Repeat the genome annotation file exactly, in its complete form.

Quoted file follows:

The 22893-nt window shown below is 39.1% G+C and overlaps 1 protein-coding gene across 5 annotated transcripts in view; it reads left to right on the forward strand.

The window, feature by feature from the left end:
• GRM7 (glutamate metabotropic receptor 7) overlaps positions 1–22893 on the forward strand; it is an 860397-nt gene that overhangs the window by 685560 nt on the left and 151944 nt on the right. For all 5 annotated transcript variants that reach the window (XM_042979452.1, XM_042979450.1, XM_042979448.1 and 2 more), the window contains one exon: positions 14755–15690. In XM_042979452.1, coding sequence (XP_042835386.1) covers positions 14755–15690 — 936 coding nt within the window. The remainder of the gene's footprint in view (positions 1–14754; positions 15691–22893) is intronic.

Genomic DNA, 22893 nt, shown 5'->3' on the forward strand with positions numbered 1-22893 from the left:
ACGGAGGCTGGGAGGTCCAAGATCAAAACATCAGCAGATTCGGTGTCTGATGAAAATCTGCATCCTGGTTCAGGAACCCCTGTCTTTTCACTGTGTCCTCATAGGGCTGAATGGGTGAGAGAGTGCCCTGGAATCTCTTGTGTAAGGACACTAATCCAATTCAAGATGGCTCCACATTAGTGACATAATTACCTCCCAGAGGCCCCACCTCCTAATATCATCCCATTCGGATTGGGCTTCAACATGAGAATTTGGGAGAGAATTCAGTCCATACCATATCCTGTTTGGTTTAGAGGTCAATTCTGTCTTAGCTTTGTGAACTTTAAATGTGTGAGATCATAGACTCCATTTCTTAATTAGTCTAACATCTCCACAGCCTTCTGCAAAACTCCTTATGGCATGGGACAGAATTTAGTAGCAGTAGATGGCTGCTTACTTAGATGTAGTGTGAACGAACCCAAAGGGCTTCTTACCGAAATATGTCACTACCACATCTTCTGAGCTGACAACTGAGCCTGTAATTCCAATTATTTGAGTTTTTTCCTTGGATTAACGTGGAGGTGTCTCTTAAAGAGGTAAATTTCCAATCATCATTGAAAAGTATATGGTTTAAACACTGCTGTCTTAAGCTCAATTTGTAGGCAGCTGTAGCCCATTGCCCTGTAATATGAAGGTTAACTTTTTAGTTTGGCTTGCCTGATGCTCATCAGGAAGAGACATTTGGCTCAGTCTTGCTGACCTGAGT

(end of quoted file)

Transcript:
The 22893-nt window shown below is 39.1% G+C and overlaps 1 protein-coding gene across 5 annotated transcripts in view; it reads left to right on the forward strand.

The window, feature by feature from the left end:
• GRM7 (glutamate metabotropic receptor 7) overlaps positions 1–22893 on the forward strand; it is an 860397-nt gene that overhangs the window by 685560 nt on the left and 151944 nt on the right. For all 5 annotated transcript variants that reach the window (XM_042979452.1, XM_042979450.1, XM_042979448.1 and 2 more), the window contains one exon: positions 14755–15690. In XM_042979452.1, coding sequence (XP_042835386.1) covers positions 14755–15690 — 936 coding nt within the window. The remainder of the gene's footprint in view (positions 1–14754; positions 15691–22893) is intronic.

Genomic DNA, 22893 nt, shown 5'->3' on the forward strand with positions numbered 1-22893 from the left:
ACGGAGGCTGGGAGGTCCAAGATCAAAACATCAGCAGATTCGGTGTCTGATGAAAATCTGCATCCTGGTTCAGGAACCCCTGTCTTTTCACTGTGTCCTCATAGGGCTGAATGGGTGAGAGAGTGCCCTGGAATCTCTTGTGTAAGGACACTAATCCAATTCAAGATGGCTCCACATTAGTGACATAATTACCTCCCAGAGGCCCCACCTCCTAATATCATCCCATTCGGATTGGGCTTCAACATGAGAATTTGGGAGAGAATTCAGTCCATACCATATCCTGTTTGGTTTAGAGGTCAATTCTGTCTTAGCTTTGTGAACTTTAAATGTGTGAGATCATAGACTCCATTTCTTAATTAGTCTAACATCTCCACAGCCTTCTGCAAAACTCCTTATGGCATGGGACAGAATTTAGTAGCAGTAGATGGCTGCTTACTTAGATGTAGTGTGAACGAACCCAAAGGGCTTCTTACCGAAATATGTCACTACCACATCTTCTGAGCTGACAACTGAGCCTGTAATTCCAATTATTTGAGTTTTTTCCTTGGATTAACGTGGAGGTGTCTCTTAAAGAGGTAAATTTCCAATCATCATTGAAAAGTATATGGTTTAAACACTGCTGTCTTAAGCTCAATTTGTAGGCAGCTGTAGCCCATTGCCCTGTAATATGAAGGTTAACTTTTTAGTTTGGCTTGCCTGATGCTCATCAGGAAGAGACATTTGGCTCAGTCTTGCTGACCTGAGT